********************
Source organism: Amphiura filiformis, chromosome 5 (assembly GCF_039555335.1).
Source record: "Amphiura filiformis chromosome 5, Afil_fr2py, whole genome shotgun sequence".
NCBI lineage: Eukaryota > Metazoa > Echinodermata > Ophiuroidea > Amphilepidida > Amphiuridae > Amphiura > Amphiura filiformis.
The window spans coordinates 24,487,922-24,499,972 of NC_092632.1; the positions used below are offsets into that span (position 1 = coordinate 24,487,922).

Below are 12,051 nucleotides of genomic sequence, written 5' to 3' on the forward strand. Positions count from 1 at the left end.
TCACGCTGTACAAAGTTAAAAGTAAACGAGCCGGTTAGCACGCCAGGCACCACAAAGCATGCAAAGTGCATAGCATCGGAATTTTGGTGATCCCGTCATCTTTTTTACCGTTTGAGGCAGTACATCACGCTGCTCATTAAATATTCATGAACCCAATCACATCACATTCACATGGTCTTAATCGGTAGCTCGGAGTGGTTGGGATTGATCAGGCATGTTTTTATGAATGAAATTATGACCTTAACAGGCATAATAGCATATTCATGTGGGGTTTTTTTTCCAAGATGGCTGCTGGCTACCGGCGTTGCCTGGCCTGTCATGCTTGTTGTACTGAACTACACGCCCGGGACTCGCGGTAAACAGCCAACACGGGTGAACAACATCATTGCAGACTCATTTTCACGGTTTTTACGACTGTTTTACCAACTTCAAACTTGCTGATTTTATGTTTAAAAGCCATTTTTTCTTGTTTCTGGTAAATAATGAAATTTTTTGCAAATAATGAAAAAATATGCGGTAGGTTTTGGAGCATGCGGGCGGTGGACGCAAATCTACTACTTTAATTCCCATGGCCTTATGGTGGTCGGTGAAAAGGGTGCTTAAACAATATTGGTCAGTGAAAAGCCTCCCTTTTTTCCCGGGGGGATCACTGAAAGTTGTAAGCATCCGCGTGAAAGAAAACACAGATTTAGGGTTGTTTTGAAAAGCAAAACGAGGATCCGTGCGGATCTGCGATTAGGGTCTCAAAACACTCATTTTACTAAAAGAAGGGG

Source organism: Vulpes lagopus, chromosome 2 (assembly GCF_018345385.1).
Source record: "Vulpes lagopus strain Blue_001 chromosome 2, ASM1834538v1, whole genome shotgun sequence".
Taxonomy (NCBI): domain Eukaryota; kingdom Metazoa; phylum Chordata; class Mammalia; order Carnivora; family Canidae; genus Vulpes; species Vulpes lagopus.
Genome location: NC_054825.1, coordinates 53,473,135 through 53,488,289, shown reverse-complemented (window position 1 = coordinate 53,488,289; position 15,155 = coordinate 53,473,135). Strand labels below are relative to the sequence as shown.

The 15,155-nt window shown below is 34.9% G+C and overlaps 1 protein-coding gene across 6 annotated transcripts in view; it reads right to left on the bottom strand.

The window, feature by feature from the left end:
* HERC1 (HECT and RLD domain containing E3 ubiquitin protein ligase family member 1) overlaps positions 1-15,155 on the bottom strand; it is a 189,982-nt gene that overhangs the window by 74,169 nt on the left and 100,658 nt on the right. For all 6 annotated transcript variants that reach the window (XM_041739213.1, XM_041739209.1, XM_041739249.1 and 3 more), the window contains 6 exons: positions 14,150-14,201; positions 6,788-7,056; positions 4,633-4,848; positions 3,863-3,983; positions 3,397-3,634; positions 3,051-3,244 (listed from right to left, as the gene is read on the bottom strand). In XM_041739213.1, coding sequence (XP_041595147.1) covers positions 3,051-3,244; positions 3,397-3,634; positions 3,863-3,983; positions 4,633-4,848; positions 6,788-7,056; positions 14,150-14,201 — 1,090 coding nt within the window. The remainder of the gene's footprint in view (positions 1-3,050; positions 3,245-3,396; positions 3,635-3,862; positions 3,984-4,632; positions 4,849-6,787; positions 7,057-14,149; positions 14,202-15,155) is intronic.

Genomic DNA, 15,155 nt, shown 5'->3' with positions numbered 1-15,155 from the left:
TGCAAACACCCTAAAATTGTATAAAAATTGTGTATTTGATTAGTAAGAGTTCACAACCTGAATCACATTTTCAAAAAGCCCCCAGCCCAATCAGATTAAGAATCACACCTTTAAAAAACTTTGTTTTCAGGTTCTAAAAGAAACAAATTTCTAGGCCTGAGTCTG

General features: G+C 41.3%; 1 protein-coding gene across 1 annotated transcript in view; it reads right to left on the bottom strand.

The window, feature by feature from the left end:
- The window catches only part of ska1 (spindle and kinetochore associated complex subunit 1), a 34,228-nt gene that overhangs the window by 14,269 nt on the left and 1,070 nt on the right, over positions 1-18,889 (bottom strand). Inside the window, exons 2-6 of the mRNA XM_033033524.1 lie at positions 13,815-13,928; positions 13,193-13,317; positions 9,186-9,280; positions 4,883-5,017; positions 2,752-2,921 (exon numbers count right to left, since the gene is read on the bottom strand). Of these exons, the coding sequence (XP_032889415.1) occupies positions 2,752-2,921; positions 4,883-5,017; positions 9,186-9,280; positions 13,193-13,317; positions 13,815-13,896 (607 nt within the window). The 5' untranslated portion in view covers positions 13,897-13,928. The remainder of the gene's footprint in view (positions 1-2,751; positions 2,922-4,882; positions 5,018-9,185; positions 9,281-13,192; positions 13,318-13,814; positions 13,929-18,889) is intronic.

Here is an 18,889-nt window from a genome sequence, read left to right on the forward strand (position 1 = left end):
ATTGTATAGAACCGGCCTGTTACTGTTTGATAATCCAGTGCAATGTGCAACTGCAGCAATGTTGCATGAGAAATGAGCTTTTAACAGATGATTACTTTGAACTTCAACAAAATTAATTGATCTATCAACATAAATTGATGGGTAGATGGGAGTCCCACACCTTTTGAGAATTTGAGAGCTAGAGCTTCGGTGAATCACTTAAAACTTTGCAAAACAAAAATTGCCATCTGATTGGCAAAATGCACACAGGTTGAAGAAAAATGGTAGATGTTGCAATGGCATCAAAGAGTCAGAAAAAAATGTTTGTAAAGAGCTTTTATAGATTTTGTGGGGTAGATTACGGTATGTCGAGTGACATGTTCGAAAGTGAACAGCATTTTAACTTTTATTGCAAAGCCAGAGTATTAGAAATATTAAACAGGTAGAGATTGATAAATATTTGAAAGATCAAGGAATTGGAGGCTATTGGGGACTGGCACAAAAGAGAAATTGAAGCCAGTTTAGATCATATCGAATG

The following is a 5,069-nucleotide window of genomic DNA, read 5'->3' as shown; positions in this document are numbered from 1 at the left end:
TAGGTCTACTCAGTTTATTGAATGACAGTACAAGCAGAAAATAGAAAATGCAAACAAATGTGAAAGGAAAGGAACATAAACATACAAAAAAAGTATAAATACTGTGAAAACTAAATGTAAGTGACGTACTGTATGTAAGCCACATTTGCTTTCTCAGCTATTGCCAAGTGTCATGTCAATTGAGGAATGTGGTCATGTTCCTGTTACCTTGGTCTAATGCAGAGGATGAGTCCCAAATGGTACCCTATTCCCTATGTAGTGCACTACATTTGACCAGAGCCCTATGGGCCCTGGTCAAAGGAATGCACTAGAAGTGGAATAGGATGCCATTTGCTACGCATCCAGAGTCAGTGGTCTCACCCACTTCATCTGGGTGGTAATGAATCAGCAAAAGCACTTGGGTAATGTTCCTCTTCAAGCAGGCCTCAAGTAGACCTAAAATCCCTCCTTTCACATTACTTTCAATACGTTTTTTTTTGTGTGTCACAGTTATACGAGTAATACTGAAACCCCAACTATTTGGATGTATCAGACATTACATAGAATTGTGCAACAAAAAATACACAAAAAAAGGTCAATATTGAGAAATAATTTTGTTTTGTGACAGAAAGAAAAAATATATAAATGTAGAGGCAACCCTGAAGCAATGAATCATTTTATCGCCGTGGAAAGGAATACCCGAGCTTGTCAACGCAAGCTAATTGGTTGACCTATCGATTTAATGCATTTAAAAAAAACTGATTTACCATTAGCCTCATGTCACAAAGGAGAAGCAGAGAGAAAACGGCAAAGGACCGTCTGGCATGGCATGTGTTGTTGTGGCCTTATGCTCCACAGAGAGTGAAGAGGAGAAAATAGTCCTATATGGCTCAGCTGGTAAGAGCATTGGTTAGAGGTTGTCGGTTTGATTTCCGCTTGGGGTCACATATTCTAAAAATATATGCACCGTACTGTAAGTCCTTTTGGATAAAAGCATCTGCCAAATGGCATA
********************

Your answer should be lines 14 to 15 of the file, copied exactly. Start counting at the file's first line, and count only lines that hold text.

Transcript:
Genomic DNA, 15,155 nt, shown 5'->3' with positions numbered 1-15,155 from the left:
TGCAAACACCCTAAAATTGTATAAAAATTGTGTATTTGATTAGTAAGAGTTCACAACCTGAATCACATTTTCAAAAAGCCCCCAGCCCAATCAGATTAAGAATCACACCTTTAAAAAACTTTGTTTTCAGGTTCTAAAAGAAACAAATTTCTAGGCCTGAGTCTG